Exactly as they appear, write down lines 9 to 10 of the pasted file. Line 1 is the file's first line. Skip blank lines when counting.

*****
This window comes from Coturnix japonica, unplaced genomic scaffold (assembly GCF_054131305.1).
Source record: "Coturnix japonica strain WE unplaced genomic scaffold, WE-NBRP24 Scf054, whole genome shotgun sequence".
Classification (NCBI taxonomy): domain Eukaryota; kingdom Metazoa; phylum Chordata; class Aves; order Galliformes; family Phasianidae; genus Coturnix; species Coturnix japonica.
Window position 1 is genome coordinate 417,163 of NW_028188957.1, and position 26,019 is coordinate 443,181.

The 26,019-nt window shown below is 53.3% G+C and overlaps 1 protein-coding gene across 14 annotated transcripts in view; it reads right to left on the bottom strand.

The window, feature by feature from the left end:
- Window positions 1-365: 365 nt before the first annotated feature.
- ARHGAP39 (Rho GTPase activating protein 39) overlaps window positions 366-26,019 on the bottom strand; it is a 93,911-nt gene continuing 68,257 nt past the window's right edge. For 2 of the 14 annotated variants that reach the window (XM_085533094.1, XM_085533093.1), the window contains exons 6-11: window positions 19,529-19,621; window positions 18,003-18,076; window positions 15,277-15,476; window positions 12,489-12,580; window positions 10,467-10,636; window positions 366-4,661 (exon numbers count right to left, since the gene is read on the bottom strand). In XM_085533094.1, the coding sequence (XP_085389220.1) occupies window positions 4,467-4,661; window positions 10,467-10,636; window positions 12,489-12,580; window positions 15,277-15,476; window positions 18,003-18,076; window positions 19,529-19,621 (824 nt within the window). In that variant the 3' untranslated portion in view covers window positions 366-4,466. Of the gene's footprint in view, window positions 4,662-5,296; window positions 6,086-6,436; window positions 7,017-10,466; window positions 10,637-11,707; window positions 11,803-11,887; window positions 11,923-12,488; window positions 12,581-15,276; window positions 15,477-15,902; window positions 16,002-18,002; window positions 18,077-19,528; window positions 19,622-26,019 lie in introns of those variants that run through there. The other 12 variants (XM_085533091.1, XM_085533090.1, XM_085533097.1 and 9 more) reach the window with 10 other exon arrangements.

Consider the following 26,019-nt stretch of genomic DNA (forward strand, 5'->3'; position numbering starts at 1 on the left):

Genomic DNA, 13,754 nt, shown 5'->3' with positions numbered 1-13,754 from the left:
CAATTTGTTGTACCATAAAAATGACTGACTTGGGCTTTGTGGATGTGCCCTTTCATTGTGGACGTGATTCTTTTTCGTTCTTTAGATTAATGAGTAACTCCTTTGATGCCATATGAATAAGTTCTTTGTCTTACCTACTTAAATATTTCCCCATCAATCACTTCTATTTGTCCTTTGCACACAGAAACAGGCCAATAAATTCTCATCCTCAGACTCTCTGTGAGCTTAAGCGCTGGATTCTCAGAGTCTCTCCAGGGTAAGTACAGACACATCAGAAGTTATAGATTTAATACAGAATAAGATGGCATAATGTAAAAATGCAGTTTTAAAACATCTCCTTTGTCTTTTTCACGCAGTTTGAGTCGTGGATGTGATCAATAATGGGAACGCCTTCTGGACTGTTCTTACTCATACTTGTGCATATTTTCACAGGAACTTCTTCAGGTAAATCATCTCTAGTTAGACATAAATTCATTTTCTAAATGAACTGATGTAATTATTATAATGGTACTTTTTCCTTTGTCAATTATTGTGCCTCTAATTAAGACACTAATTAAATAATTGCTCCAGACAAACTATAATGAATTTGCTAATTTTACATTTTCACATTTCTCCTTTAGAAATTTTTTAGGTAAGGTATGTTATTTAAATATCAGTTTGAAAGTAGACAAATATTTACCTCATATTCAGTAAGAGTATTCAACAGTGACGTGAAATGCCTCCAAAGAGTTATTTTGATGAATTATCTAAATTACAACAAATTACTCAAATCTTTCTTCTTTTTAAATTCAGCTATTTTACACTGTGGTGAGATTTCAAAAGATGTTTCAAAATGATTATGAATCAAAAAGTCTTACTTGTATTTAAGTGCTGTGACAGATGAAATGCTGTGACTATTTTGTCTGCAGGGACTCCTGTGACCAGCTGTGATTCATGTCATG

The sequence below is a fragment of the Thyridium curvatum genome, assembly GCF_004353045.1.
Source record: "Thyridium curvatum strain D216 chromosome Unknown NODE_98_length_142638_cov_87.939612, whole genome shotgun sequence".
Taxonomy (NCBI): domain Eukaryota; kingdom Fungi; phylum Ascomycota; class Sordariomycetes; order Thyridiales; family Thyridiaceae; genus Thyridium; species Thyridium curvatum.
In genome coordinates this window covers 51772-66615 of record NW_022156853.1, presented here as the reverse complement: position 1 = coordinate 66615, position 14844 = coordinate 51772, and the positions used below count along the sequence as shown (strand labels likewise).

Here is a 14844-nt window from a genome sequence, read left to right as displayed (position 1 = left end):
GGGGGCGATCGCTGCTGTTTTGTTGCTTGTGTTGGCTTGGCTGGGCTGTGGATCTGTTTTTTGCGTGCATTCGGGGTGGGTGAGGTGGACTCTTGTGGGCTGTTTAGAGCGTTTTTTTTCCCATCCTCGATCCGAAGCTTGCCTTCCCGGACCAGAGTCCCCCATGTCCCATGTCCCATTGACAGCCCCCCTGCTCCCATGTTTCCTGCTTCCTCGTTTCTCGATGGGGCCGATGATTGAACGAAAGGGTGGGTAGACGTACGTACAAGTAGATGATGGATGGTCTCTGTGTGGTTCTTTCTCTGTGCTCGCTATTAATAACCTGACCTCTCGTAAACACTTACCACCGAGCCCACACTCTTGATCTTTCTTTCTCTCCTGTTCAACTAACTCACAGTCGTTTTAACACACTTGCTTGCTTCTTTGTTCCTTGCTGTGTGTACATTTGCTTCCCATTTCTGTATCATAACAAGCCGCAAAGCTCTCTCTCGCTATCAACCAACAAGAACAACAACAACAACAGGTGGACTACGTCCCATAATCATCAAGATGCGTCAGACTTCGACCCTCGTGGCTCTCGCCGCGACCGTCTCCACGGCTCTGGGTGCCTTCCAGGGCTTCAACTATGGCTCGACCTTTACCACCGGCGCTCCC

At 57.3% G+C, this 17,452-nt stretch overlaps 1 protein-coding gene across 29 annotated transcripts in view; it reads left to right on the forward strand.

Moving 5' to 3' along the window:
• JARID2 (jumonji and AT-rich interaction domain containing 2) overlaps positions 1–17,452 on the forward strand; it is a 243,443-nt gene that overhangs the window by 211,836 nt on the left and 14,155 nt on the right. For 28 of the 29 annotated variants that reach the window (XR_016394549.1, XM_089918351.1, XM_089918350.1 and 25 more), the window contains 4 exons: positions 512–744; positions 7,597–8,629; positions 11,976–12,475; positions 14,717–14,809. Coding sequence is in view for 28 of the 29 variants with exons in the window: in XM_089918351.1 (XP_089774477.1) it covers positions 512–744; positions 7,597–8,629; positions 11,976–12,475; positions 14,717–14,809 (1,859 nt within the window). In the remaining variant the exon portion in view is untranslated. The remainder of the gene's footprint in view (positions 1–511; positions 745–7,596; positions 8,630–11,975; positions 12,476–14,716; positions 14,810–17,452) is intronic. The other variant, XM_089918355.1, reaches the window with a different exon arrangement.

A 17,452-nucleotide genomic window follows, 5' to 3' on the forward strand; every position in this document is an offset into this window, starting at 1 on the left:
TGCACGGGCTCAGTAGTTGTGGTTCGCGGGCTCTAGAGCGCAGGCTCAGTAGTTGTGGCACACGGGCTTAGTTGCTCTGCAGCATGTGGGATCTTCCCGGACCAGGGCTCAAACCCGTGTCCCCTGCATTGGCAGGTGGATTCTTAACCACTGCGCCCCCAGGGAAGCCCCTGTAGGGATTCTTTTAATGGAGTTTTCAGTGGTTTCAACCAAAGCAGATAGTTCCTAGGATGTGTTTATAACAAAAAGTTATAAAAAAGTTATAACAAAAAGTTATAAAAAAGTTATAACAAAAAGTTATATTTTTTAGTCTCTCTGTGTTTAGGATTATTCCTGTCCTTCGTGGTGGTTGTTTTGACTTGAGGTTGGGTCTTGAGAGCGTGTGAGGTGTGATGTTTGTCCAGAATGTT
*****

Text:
Consider the following 26,019-nt stretch of genomic DNA (forward strand, 5'->3'; position numbering starts at 1 on the left):

Genomic DNA, 13,754 nt, shown 5'->3' with positions numbered 1-13,754 from the left: